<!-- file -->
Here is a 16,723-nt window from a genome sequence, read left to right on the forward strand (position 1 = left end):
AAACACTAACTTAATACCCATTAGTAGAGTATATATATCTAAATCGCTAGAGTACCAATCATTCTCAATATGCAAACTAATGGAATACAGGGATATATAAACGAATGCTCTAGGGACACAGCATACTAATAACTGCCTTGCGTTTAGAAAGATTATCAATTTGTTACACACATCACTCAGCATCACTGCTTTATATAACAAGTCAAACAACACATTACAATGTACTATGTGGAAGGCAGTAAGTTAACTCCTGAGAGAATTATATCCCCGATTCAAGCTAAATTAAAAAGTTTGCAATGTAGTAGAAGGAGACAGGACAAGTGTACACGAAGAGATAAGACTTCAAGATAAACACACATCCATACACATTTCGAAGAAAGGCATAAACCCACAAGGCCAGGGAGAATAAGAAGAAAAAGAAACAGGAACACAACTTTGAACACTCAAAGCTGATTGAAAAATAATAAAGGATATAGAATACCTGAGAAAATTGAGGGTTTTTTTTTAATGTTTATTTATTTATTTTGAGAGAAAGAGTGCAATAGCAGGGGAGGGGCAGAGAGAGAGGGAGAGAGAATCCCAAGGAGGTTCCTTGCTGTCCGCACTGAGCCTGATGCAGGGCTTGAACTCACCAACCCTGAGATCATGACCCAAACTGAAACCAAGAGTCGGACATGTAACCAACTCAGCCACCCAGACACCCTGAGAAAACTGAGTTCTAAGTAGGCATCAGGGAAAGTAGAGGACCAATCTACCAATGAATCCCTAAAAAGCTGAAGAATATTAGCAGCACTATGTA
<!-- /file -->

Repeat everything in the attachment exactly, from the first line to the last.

Here is a 16,723-nt window from a genome sequence, read left to right on the forward strand (position 1 = left end):
AAACACTAACTTAATACCCATTAGTAGAGTATATATATCTAAATCGCTAGAGTACCAATCATTCTCAATATGCAAACTAATGGAATACAGGGATATATAAACGAATGCTCTAGGGACACAGCATACTAATAACTGCCTTGCGTTTAGAAAGATTATCAATTTGTTACACACATCACTCAGCATCACTGCTTTATATAACAAGTCAAACAACACATTACAATGTACTATGTGGAAGGCAGTAAGTTAACTCCTGAGAGAATTATATCCCCGATTCAAGCTAAATTAAAAAGTTTGCAATGTAGTAGAAGGAGACAGGACAAGTGTACACGAAGAGATAAGACTTCAAGATAAACACACATCCATACACATTTCGAAGAAAGGCATAAACCCACAAGGCCAGGGAGAATAAGAAGAAAAAGAAACAGGAACACAACTTTGAACACTCAAAGCTGATTGAAAAATAATAAAGGATATAGAATACCTGAGAAAATTGAGGGTTTTTTTTTAATGTTTATTTATTTATTTTGAGAGAAAGAGTGCAATAGCAGGGGAGGGGCAGAGAGAGAGGGAGAGAGAATCCCAAGGAGGTTCCTTGCTGTCCGCACTGAGCCTGATGCAGGGCTTGAACTCACCAACCCTGAGATCATGACCCAAACTGAAACCAAGAGTCGGACATGTAACCAACTCAGCCACCCAGACACCCTGAGAAAACTGAGTTCTAAGTAGGCATCAGGGAAAGTAGAGGACCAATCTACCAATGAATCCCTAAAAAGCTGAAGAATATTAGCAGCACTATGTA